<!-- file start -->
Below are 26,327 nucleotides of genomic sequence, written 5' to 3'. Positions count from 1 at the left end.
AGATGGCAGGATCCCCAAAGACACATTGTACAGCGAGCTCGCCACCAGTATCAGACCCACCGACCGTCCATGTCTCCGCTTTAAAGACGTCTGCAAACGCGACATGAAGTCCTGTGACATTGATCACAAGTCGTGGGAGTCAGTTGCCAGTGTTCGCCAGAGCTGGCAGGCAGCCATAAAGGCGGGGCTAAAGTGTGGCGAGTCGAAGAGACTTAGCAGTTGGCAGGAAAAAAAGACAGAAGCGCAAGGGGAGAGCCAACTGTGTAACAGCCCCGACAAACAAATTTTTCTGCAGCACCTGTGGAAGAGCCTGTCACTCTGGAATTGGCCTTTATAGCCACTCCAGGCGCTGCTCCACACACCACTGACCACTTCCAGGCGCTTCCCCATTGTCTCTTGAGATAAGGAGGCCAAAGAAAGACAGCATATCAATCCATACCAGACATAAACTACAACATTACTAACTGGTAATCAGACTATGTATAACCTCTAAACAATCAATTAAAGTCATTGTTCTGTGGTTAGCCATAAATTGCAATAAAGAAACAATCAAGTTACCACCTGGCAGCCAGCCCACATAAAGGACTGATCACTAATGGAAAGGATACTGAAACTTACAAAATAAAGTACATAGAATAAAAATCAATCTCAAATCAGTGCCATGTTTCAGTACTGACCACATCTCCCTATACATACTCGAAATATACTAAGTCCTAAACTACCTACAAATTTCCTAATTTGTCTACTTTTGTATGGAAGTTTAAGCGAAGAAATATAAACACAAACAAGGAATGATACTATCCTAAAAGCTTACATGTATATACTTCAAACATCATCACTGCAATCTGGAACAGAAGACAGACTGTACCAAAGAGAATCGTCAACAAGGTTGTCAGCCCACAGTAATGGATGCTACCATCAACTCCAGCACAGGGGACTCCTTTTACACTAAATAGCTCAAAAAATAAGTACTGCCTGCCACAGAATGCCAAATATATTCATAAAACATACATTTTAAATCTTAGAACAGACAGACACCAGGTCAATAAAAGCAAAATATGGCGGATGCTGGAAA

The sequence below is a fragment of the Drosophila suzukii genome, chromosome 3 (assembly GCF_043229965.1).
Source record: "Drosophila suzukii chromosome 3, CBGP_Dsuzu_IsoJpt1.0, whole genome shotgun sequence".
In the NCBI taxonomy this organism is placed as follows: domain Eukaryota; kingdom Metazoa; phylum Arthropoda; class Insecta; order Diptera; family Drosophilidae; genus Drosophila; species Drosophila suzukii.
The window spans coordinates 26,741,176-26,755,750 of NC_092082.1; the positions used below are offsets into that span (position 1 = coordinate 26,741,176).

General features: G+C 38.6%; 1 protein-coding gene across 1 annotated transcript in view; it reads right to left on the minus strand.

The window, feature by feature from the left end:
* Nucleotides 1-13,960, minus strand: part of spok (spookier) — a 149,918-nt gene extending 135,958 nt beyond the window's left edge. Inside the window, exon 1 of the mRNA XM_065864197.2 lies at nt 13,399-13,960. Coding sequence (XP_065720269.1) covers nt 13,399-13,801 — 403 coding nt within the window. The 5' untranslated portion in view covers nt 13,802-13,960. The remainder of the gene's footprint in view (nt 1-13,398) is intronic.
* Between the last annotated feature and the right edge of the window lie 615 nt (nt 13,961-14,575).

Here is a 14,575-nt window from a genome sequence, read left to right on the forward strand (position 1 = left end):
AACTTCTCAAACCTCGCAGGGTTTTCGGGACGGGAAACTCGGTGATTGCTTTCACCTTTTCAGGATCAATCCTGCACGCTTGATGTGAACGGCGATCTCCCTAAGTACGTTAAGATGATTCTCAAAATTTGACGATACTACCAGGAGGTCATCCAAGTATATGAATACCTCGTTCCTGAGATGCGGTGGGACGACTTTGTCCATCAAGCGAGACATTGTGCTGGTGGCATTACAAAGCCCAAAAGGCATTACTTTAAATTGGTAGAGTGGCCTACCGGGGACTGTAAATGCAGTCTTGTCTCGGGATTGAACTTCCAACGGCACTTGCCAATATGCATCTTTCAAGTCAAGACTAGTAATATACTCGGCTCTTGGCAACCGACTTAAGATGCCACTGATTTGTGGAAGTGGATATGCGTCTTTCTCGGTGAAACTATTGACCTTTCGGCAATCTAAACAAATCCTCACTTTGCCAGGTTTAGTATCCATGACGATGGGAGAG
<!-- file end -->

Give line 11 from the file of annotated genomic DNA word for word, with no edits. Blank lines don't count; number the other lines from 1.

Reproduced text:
Here is a 14,575-nt window from a genome sequence, read left to right on the forward strand (position 1 = left end):